Mulikat Okanlawon, a 38-year-old noma survivor, is working as a hygiene officer at the Noma Hospital in Sokoto.
Noma

Noma: "There is ability in disability and there is nothing that we cannot do.”

Mulikat Okolanwon got noma as a child and was left severely disfigured. After several surgeries at Sokoto Noma Hospital in northern Nigeria, she started working in the hospital and went on to become a patient advocate, travelling abroad to raise awareness of the disease and sharing her story.

“I started my life in an awkward way, not like other children. I was living with my grandparents in their village when I was affected by an unknown disease. They tried what they could, but the disease got worse and rapidly destroyed my face.

I was referred to a teaching hospital near my home and I recovered from the disease. However, it left a deadly mark on my face that hindered me from associating with people in the community. After that I couldn’t go out, I couldn’t go anywhere. Imagine a life where people are running away from you. I couldn’t look at myself in a mirror nor snap pictures like the rest of the people. I lived in loneliness and depression all the time.

Later on, I had surgery in another hospital but, after multiple attempts, it failed. The outcome led to more panic and emotional instability for me and my family. I was crying all the time and I often wished I hadn’t survived to witness the stigma and social impact of the disease.

Dr Muhammad Abubakar Lawal, plastic surgeon, is operating at the Noma Hospital in Sokoto, Nigeria.
Dr Muhammad Abubakar Lawal, plastic surgeon, is operating at the Noma Hospital in Sokoto, Nigeria. 
Fabrice Caterini

Luckily, I met a professor in Lagos who referred me to Sokoto Noma Hospital. It was a 24- hour drive away. There, I had my first successful plastic surgery. I had five more rounds of surgery over the next 20 years before getting to this present stage. After that, I finally began to admire myself, to take pictures of myself and to interact with people in the community. I enrolled at school to catch up in life. But still some students didn’t like to interact with me because of the way I looked.

My first job at Sokoto Noma Hospital was as a cook. Later I decided to further my education so that I could have a career. It was tough because I struggled to pay for the classes, but I held on. Today, I have a diploma in health information management.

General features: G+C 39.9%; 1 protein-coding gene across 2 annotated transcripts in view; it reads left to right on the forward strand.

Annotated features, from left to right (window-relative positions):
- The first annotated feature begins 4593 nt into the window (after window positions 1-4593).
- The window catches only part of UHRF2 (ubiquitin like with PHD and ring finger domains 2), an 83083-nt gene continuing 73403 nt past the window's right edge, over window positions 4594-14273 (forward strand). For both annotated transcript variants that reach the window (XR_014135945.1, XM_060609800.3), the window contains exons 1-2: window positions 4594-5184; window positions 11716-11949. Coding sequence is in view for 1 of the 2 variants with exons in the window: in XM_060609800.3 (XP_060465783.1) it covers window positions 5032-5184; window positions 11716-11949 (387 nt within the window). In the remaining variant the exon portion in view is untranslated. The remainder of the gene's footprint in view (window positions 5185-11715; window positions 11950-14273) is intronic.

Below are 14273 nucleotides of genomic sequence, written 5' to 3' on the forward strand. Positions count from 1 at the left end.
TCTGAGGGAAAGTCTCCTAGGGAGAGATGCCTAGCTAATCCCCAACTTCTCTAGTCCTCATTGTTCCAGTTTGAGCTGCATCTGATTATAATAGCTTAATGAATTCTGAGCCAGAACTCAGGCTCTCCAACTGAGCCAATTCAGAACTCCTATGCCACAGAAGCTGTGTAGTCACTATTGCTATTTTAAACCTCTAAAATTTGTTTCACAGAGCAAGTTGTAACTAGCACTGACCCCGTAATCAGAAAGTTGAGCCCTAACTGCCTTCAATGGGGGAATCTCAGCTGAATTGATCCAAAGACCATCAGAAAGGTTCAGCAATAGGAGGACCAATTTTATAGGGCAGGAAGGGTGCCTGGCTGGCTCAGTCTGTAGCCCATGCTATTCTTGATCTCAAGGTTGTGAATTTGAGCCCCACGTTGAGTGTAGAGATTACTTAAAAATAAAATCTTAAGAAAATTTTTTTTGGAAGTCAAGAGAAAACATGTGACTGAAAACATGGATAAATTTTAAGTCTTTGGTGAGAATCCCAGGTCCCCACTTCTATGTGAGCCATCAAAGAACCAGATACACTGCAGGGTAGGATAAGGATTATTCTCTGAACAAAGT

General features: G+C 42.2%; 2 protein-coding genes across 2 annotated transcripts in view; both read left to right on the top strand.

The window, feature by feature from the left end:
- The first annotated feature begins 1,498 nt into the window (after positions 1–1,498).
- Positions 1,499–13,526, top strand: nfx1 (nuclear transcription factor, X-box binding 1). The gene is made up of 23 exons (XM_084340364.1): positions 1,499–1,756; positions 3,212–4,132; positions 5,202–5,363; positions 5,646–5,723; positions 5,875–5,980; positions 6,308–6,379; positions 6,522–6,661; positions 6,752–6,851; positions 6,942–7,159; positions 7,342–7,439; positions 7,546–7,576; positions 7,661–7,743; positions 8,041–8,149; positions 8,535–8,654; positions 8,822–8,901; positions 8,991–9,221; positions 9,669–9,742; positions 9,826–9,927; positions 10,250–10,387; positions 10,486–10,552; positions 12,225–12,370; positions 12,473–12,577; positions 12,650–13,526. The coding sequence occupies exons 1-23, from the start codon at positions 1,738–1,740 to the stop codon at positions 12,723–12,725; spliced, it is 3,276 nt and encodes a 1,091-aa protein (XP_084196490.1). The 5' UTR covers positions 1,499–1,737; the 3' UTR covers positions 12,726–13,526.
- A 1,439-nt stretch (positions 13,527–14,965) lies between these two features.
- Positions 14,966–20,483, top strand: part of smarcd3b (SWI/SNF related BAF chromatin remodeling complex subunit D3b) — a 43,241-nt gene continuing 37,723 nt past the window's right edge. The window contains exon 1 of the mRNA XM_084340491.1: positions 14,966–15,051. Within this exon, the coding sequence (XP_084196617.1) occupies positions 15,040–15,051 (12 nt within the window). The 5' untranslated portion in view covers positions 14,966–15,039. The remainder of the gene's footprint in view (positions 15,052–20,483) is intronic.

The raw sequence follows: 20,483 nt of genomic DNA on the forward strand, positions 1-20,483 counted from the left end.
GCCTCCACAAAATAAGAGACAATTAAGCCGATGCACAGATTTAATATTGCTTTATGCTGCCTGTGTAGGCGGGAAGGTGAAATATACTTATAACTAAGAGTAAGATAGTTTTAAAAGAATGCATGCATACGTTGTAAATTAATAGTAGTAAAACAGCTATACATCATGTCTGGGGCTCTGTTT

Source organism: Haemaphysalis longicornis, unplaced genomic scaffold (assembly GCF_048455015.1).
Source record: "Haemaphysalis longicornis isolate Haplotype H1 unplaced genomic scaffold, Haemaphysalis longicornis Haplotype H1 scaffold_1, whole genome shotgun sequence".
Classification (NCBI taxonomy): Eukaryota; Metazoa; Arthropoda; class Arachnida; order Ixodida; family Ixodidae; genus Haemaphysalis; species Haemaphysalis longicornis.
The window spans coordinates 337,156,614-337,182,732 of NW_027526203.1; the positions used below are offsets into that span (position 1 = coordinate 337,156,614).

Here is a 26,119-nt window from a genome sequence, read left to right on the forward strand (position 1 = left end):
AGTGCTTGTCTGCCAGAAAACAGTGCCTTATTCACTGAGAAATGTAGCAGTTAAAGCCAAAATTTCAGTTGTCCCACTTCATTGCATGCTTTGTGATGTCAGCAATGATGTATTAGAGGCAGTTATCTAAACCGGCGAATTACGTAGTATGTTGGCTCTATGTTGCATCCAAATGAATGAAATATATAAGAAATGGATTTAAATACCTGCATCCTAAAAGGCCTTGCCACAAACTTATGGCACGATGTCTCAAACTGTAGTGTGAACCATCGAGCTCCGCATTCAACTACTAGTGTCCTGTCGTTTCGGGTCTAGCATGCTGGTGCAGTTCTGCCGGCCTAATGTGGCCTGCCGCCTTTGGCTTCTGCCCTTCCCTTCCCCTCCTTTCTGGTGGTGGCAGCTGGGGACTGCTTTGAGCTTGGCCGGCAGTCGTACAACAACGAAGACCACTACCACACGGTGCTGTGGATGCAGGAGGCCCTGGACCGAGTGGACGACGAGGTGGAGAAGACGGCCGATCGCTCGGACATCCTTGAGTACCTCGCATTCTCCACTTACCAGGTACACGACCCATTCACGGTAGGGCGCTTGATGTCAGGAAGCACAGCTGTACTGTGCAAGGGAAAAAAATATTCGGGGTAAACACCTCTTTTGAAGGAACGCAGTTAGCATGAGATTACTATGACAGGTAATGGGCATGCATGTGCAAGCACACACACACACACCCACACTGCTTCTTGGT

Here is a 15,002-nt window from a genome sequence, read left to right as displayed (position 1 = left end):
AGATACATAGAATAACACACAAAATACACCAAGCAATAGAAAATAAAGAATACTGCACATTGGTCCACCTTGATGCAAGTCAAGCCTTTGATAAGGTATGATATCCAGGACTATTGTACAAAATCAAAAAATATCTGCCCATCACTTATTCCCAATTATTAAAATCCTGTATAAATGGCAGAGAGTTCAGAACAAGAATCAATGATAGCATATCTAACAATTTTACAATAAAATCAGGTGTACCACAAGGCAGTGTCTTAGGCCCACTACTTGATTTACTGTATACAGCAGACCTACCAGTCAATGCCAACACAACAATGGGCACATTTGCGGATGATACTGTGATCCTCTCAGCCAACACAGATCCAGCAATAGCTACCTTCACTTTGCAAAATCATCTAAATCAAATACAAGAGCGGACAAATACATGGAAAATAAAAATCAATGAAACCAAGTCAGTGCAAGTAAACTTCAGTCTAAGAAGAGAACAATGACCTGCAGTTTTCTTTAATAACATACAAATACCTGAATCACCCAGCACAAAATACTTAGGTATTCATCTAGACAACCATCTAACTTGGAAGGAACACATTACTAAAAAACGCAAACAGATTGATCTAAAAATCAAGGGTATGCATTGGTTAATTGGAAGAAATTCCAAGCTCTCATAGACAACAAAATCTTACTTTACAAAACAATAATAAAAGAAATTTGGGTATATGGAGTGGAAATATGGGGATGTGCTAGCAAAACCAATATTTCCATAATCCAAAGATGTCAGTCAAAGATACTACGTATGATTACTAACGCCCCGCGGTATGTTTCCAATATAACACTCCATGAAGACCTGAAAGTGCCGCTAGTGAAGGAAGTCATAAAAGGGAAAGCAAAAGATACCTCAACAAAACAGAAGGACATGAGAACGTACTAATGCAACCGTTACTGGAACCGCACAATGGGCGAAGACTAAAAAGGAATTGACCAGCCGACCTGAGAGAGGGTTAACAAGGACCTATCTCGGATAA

Mulikat Okanlawon After that, I finally began to admire myself, to take pictures of myself and to interact with people in the community.
Mulikat Okanlawon, a 38-year-old noma survivor.

In January 2018, I started working as a hygiene officer with MSF in Sokoto Noma Hospital, where noma patients are treated for free. I also work with the mental health department. Telling my story encourages noma patients and their families to keep on fighting and gives them hope.

In 2022, my journey as noma advocate took me for the first time outside Nigeria. I was invited to Switzerland and got the opportunity to share my story during the World Health Assembly.

The Minister of Health of Nigeria was also there and announced Nigeria was taking the lead in requesting the addition of noma to the World Health Organization’s list of neglected tropical diseases. Its inclusion is key to raising awareness globally and to getting the attention that noma deserves.

My motivation to speak out is because 90 per cent of noma patients die within a few weeks – and that is something that we can prevent. It is important to repeat that noma is a preventable and treatable disease that should not exist anymore.

I also co-founded the first noma survivors’ organisation. Our objective is to support survivors just as we were supported, so they can get a job and an independent life. There is ability in disability and there is nothing that we cannot do.”

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Article 7 June 2024